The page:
There was no panic. The theater staff suggested everyone turn on their cell phone lights and await developments. After a brief delay, we decided to leave and return to our apartment near West 59th and 9th Avenue. On the way out, we heard someone report that the lights-out condition extended to Columbus Circle, not a good sign.

Indeed, our apartment building was dark with some residents wandering around the concierge desk near the front door. The staff was openly distraught as they thought there were residents stuck in the elevators of the two 51-story towers. We later learned that, miraculously, no one was in the elevators when the electricity brought them to a halt.

Since we live on the 50th floor, climbing to our apartment was out of the question. And while the weather was relatively mild for a July evening, our apartment would not have been a good place to be without air conditioning or a fan working. We decided instead to walk to my wife’s office at 50th and Broadway, hoping that the blackout had spared the building and refuge could be found.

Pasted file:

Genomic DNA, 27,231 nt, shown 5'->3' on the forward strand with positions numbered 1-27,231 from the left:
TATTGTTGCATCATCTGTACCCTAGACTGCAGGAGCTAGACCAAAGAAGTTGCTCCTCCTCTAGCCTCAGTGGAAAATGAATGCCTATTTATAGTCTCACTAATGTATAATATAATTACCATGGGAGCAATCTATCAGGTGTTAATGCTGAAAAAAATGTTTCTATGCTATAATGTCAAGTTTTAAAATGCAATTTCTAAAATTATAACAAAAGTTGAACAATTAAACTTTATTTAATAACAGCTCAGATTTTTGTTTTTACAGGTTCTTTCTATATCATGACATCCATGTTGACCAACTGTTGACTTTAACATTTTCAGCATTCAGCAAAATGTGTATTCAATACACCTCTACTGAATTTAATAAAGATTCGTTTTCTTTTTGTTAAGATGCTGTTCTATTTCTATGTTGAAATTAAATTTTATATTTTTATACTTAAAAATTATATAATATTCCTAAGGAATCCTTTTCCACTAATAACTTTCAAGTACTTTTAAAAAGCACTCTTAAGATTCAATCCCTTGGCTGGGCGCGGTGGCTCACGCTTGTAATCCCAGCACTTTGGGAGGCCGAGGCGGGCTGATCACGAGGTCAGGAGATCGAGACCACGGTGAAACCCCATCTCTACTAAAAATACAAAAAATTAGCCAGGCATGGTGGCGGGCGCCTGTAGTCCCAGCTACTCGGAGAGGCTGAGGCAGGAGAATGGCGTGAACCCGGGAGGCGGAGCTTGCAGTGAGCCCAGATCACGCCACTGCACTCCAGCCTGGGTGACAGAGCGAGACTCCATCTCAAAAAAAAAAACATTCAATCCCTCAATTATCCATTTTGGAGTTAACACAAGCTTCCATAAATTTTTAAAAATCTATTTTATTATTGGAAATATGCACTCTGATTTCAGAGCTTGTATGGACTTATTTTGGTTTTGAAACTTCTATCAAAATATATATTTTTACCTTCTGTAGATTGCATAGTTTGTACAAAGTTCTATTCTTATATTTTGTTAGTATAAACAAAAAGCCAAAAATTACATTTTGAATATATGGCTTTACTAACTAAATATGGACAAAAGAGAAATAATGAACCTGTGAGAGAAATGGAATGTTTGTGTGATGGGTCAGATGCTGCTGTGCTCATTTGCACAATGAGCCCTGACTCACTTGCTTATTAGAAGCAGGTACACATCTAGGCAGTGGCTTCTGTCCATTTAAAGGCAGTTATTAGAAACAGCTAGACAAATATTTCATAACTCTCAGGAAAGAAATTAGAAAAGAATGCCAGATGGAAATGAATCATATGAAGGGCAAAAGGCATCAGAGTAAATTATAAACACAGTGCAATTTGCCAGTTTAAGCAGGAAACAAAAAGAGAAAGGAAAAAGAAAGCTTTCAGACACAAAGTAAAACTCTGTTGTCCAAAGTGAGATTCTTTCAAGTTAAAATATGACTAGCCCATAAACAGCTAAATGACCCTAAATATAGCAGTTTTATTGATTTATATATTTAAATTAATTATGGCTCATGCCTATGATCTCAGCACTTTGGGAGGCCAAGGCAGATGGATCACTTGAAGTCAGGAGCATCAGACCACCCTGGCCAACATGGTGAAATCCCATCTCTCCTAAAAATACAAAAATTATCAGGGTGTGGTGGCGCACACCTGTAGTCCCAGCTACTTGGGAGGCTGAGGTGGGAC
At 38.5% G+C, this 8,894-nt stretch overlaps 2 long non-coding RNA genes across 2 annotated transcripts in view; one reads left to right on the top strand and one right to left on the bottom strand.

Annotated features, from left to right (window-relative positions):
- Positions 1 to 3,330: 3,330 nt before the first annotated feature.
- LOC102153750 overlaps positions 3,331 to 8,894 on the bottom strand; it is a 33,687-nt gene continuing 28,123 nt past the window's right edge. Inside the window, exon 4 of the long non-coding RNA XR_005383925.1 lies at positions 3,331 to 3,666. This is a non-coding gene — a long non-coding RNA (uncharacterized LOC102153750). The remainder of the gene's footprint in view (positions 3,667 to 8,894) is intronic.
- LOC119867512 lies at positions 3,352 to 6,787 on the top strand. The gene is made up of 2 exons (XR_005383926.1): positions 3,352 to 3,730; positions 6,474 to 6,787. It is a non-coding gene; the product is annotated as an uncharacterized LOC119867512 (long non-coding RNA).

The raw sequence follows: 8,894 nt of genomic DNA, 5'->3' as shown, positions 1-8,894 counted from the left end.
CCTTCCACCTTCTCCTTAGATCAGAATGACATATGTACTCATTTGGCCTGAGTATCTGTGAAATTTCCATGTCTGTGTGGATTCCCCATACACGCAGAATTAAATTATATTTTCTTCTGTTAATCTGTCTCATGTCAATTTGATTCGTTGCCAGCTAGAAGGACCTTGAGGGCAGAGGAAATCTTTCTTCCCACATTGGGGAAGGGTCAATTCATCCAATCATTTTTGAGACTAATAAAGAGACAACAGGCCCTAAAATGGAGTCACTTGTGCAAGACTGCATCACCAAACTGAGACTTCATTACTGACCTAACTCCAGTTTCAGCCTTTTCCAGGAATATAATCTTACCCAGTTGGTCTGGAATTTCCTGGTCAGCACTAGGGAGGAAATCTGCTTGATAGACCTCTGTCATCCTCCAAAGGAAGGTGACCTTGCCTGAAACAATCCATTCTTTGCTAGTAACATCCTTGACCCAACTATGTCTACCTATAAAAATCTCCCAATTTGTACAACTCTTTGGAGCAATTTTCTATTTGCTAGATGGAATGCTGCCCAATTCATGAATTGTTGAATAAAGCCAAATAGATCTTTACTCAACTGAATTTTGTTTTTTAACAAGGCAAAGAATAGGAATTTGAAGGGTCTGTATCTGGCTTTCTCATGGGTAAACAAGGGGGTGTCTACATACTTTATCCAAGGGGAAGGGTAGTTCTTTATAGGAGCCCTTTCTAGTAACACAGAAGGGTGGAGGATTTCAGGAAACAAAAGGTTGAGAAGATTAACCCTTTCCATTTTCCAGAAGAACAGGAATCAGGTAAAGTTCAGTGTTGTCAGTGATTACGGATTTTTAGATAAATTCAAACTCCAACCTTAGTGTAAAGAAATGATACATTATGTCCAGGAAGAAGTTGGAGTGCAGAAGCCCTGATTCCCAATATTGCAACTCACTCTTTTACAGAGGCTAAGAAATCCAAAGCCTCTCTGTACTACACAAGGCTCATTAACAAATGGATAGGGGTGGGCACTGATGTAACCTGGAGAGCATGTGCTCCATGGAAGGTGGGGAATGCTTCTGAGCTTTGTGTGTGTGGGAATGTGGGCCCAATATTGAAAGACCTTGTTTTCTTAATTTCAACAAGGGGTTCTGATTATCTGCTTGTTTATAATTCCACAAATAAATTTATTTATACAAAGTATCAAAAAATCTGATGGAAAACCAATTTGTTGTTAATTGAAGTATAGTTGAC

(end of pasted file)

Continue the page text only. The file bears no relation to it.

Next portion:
Our uncertainty was fueled by the fact, stunning to me, that at least a half hour into the event we had nothing resembling information from the City, particularly the street parameters describing the extent of the blackout. Notify NYC, an app to which we subscribe, had no useful information.

Along the way to my wife’s office, we inched through massive crowds of aspiring, and perspiring, theatre-goers waiting hopefully, and hopelessly as it turned out, for the power to return. Curiously, the Winter Garden, directly across the street from her office, and the adjoining Stardust Diner, were lit up. But there was no hope for an office refuge. The power was out there too. The security staff very kindly let us use their restroom and we returned to the maelstrom on the streets.